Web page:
Place, publisher, year, edition, pages
2011. Vol. 130, no 3, 395-404 p.
Keyword [en]
Adolescent depression, Chronic depression, Follow-up, Mental health outcome
National Category
Neurosciences Neurology
Identifiers
URN: urn:nbn:se:uu:diva-147878DOI: 10.1016/j.jad.2010.10.046ISI: 000291192100005PubMedID: 21112639OAI: oai:DiVA.org:uu-147878DiVA: diva2:401073
Available from: 2011-03-01 Created: 2011-03-01 Last updated: 2017-12-11
In thesis
1. Adolescents with Depression Grown up: Education, Intimate Relationships, Mental Health, and Personality
Open this publication in new window or tab >>Adolescents with Depression Grown up: Education, Intimate Relationships, Mental Health, and Personality
2010 (English)Doctoral thesis, comprehensive summary (Other academic)
Abstract [en]

Unipolar depression, estimated to be the leading contributor to burden of disease in middle- and high-income countries, often has an onset in adolescence. The disorder is associated with substantial role impairment and is highly recurrent. This raises questions about both subsequent mental health and social outcome. In order to shed light on this, a community sample of adolescents with depression and non-depressed peers was followed-up after 15 years.

In 1991-93, first-year students in upper secondary school (age 16-17) in the town of Uppsala, Sweden, were screened for depression. Adolescents with positive screening and selected peers with negative screening (n=631 in total) were assessed regarding mental health, social situation, and personality. At around age 31, the participants were followed-up in both national registers (n=609) and personal interviews (n=409). Outcome regarding social factors, mental health, and personality was assessed.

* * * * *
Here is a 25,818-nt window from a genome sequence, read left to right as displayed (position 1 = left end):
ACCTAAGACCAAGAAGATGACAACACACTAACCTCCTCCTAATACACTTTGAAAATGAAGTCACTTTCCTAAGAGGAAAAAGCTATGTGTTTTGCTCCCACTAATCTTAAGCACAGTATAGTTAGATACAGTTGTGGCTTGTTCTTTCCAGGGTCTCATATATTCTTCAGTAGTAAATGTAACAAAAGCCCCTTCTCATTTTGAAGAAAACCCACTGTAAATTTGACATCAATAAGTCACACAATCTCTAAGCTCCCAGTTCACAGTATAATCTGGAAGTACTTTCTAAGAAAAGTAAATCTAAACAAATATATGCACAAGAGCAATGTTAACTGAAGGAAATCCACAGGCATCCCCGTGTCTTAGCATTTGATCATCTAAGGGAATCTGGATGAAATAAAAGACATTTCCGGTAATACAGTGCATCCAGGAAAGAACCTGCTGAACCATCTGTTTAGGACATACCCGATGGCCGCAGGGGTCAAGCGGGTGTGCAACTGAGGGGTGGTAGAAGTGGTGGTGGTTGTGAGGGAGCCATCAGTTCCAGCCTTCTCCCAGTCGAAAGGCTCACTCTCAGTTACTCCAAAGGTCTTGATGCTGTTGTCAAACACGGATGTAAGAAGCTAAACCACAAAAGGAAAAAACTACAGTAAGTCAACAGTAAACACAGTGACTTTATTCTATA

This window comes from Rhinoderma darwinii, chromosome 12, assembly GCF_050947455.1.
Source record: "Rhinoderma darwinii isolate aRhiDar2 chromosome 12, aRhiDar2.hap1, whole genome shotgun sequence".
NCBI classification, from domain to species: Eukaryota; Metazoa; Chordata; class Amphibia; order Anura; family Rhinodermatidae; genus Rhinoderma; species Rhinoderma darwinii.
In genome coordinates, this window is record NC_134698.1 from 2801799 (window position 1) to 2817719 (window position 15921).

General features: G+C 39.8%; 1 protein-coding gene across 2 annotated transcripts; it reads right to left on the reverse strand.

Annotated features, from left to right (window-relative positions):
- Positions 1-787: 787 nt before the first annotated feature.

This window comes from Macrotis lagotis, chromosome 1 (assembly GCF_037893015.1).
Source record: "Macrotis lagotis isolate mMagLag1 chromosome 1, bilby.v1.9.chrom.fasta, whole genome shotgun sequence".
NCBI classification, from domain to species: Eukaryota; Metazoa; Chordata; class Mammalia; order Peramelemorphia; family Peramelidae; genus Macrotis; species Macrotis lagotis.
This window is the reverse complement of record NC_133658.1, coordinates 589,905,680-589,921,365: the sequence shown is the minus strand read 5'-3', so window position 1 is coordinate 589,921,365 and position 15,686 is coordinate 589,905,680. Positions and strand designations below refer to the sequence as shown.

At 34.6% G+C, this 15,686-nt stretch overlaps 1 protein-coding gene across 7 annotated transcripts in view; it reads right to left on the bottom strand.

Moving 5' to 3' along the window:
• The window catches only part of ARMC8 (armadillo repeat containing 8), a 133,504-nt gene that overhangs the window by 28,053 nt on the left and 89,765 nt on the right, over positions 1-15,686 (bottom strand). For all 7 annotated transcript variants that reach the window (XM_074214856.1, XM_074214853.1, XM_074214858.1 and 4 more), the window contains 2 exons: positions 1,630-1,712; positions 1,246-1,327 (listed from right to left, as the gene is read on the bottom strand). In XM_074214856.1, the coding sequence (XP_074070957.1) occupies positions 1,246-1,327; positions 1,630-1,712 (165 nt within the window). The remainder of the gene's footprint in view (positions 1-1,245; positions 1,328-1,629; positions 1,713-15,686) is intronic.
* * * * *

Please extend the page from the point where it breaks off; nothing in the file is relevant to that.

At follow-up, the former depressed adolescents had completed higher education to a lesser extent than the former non-depressed adolescents. The females with adolescent depression were also at increased risk of subsequent abortion, divorce, single parenthood, and partner violence. Characteristics associated with depression in adolescence (such as poor school performance and disruptive disorders) seemed to contribute to the poor outcome in the social domain.